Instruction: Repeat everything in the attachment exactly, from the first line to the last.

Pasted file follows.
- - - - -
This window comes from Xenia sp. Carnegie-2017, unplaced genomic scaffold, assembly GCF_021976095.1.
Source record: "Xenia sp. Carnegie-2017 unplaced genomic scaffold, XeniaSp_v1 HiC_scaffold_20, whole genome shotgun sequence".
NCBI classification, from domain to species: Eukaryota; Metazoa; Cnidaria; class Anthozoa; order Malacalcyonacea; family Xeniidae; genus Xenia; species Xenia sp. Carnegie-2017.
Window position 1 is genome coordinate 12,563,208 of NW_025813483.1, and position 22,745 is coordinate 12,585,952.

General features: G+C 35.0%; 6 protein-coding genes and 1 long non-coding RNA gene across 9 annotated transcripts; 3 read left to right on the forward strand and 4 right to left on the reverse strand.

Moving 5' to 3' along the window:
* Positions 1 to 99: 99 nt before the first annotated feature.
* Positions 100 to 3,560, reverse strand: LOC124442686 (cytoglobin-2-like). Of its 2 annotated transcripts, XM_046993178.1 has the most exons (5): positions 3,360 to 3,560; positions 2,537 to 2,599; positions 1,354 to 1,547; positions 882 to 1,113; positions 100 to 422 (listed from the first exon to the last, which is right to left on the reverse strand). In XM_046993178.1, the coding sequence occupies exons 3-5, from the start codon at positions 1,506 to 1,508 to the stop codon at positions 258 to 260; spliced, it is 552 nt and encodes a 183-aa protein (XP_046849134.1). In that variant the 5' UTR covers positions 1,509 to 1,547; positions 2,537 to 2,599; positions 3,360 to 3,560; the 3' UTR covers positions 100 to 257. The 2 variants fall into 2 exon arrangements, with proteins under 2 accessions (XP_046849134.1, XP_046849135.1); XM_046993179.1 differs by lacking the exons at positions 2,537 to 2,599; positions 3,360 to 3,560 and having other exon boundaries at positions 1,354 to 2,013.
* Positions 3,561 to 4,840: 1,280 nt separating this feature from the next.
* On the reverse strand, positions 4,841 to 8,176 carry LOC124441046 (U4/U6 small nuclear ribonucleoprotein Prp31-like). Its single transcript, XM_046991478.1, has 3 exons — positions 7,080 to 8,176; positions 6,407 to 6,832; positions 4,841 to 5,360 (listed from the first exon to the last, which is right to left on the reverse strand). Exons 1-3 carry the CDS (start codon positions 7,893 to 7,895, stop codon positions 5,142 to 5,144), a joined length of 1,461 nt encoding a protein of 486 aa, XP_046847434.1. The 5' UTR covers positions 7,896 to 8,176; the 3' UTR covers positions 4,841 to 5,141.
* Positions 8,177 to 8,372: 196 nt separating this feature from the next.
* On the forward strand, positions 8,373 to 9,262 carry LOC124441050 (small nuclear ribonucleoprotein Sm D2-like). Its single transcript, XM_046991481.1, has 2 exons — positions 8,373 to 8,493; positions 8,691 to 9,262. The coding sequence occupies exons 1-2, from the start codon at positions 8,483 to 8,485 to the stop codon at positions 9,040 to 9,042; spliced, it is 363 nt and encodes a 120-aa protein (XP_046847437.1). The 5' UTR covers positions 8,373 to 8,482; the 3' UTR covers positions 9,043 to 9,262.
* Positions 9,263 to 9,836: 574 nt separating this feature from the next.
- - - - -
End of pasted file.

This window comes from Xenia sp. Carnegie-2017, unplaced genomic scaffold, assembly GCF_021976095.1.
Source record: "Xenia sp. Carnegie-2017 unplaced genomic scaffold, XeniaSp_v1 HiC_scaffold_20, whole genome shotgun sequence".
NCBI classification, from domain to species: Eukaryota; Metazoa; Cnidaria; class Anthozoa; order Malacalcyonacea; family Xeniidae; genus Xenia; species Xenia sp. Carnegie-2017.
Window position 1 is genome coordinate 12,563,208 of NW_025813483.1, and position 22,745 is coordinate 12,585,952.

General features: G+C 35.0%; 6 protein-coding genes and 1 long non-coding RNA gene across 9 annotated transcripts; 3 read left to right on the forward strand and 4 right to left on the reverse strand.

Moving 5' to 3' along the window:
* Positions 1 to 99: 99 nt before the first annotated feature.
* Positions 100 to 3,560, reverse strand: LOC124442686 (cytoglobin-2-like). Of its 2 annotated transcripts, XM_046993178.1 has the most exons (5): positions 3,360 to 3,560; positions 2,537 to 2,599; positions 1,354 to 1,547; positions 882 to 1,113; positions 100 to 422 (listed from the first exon to the last, which is right to left on the reverse strand). In XM_046993178.1, the coding sequence occupies exons 3-5, from the start codon at positions 1,506 to 1,508 to the stop codon at positions 258 to 260; spliced, it is 552 nt and encodes a 183-aa protein (XP_046849134.1). In that variant the 5' UTR covers positions 1,509 to 1,547; positions 2,537 to 2,599; positions 3,360 to 3,560; the 3' UTR covers positions 100 to 257. The 2 variants fall into 2 exon arrangements, with proteins under 2 accessions (XP_046849134.1, XP_046849135.1); XM_046993179.1 differs by lacking the exons at positions 2,537 to 2,599; positions 3,360 to 3,560 and having other exon boundaries at positions 1,354 to 2,013.
* Positions 3,561 to 4,840: 1,280 nt separating this feature from the next.
* On the reverse strand, positions 4,841 to 8,176 carry LOC124441046 (U4/U6 small nuclear ribonucleoprotein Prp31-like). Its single transcript, XM_046991478.1, has 3 exons — positions 7,080 to 8,176; positions 6,407 to 6,832; positions 4,841 to 5,360 (listed from the first exon to the last, which is right to left on the reverse strand). Exons 1-3 carry the CDS (start codon positions 7,893 to 7,895, stop codon positions 5,142 to 5,144), a joined length of 1,461 nt encoding a protein of 486 aa, XP_046847434.1. The 5' UTR covers positions 7,896 to 8,176; the 3' UTR covers positions 4,841 to 5,141.
* Positions 8,177 to 8,372: 196 nt separating this feature from the next.
* On the forward strand, positions 8,373 to 9,262 carry LOC124441050 (small nuclear ribonucleoprotein Sm D2-like). Its single transcript, XM_046991481.1, has 2 exons — positions 8,373 to 8,493; positions 8,691 to 9,262. The coding sequence occupies exons 1-2, from the start codon at positions 8,483 to 8,485 to the stop codon at positions 9,040 to 9,042; spliced, it is 363 nt and encodes a 120-aa protein (XP_046847437.1). The 5' UTR covers positions 8,373 to 8,482; the 3' UTR covers positions 9,043 to 9,262.
* Positions 9,263 to 9,836: 574 nt separating this feature from the next.